Community Advocates
Volunteer to help others

Expressions of interest are now being sought for training as Advocates for Black Ribbon NZ Trust's Advocacy Services nationwide.

Becoming an advocate helps the people in your local community in having their voices heard and their needs met in times of crisis.

About Advocacy

As an advocate, you will need to be a referrer, not a do-er. You will be given access to our database of support services and be required to keep detailed records of all of your clients, so some degree of computer literacy and networking ability is needed, along with the ability to put your personal biases aside for the good of your client.

You will need to have a clear understanding of how to preserve the principles of privacy for your client, what your advocacy ethics require of you, and how to conduct yourself in your community to promote good relationships with other organisations that may help your clients.

You need to be ably compassionate to assess the needs of your client, but not allow yourself to cross the personal boundaries between advocate and client. You are there to support and empower your client, not become their crutch! Your goal is their independent long-term wellbeing.

This role ideally suits someone who has flexibility of hours, as you may be woken in the middle of the night or have your day interrupted by the urgent needs of others in the community. Advocacy training will be via online training sessions and will train you to provide referral and social advocacy services to the elderly, the disabled, children, and men and boys as they navigate services which meet their immediate crisis needs.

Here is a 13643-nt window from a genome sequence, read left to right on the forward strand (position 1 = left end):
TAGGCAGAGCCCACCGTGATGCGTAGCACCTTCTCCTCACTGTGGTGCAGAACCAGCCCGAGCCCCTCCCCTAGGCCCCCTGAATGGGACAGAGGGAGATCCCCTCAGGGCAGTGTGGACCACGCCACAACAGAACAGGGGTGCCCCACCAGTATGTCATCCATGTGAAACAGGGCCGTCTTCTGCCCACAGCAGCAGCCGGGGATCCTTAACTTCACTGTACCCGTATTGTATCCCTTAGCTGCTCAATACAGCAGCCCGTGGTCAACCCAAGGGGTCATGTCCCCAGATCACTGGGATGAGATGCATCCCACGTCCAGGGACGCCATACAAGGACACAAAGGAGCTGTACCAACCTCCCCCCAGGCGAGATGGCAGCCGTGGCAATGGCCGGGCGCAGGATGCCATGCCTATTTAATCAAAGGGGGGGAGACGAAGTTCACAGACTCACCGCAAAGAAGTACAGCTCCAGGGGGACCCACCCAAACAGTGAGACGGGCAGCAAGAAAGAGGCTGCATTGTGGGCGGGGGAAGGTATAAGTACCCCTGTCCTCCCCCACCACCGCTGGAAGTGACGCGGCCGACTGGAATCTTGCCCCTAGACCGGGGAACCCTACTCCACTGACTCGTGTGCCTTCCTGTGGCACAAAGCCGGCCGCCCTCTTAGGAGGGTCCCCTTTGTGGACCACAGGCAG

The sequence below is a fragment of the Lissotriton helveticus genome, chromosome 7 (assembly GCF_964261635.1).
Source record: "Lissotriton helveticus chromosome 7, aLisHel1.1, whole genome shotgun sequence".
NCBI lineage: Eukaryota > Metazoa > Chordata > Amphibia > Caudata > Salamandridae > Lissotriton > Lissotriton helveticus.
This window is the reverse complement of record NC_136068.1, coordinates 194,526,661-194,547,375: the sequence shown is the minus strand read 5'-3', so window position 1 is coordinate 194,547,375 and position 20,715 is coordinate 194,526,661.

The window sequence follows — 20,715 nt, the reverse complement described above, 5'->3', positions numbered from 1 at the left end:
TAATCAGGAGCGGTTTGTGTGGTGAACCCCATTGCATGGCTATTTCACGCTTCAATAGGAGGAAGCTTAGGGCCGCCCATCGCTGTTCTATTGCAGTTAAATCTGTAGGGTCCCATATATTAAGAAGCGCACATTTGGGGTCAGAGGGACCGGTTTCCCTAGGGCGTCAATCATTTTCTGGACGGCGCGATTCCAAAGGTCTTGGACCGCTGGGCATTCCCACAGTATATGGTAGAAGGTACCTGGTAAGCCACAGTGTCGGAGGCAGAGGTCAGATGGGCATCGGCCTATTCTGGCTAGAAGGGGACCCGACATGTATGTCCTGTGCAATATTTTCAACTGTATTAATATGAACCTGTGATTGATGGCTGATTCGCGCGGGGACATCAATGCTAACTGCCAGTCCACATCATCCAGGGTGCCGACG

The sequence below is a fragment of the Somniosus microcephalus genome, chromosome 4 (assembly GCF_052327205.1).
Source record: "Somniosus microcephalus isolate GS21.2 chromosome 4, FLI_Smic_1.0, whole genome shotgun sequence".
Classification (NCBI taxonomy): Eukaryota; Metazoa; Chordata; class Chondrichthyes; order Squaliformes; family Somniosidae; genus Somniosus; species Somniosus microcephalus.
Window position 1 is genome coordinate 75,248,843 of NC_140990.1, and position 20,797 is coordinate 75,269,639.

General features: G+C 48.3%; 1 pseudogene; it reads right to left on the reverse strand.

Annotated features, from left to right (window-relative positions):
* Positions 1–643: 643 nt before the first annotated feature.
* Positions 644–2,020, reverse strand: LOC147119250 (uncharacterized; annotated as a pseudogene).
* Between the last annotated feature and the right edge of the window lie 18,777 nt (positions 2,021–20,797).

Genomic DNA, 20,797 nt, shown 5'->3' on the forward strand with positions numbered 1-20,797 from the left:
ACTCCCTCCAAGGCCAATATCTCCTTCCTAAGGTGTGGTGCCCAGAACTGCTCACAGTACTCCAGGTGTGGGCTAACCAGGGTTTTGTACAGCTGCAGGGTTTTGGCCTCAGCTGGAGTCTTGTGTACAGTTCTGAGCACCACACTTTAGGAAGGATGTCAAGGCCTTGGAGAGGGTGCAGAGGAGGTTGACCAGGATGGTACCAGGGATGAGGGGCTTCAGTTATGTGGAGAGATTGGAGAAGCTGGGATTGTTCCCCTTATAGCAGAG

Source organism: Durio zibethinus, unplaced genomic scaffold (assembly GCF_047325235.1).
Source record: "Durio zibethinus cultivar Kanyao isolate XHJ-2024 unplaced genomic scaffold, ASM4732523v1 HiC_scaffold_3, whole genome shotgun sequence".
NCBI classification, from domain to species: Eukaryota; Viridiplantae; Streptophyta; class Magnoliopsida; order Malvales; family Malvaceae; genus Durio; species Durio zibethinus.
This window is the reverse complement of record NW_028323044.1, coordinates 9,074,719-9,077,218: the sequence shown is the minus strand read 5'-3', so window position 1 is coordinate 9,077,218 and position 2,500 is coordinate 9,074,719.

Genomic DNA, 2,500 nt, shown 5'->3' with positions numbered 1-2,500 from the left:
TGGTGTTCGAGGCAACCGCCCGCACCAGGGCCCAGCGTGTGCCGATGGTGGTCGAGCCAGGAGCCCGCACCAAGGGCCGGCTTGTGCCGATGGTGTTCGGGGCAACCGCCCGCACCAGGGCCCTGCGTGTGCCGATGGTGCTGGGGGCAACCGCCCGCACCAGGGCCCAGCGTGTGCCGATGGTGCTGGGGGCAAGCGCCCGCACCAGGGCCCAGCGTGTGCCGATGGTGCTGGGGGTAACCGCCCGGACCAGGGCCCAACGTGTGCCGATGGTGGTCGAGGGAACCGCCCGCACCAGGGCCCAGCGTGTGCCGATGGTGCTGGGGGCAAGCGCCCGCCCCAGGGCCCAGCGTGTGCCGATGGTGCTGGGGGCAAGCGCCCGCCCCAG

Please message us for more information, or give us your details to be added to our advocacy services training list.

What Advocates Do

Here are just some of the things our advocates will probably need to do:

  • Help get a client out of a dangerous situation or away from the home, and relocate them somewhere safe.
  • Monitor the safety of any children your client is in contact with, whether they are the victim or the perpetrator of violence.
  • Attend Court appearances with your client as a support person.
  • Visit your client in hospital.
  • Find family violence support services in your local area for your client, and meet with their counsellor or social worker with them.
  • Pick up, drop off, or visit with your client at the Police station.
  • Advocate with your local MP for services in your area.
  • Network in the local community to find out what services are available, and where/when they can be contacted.


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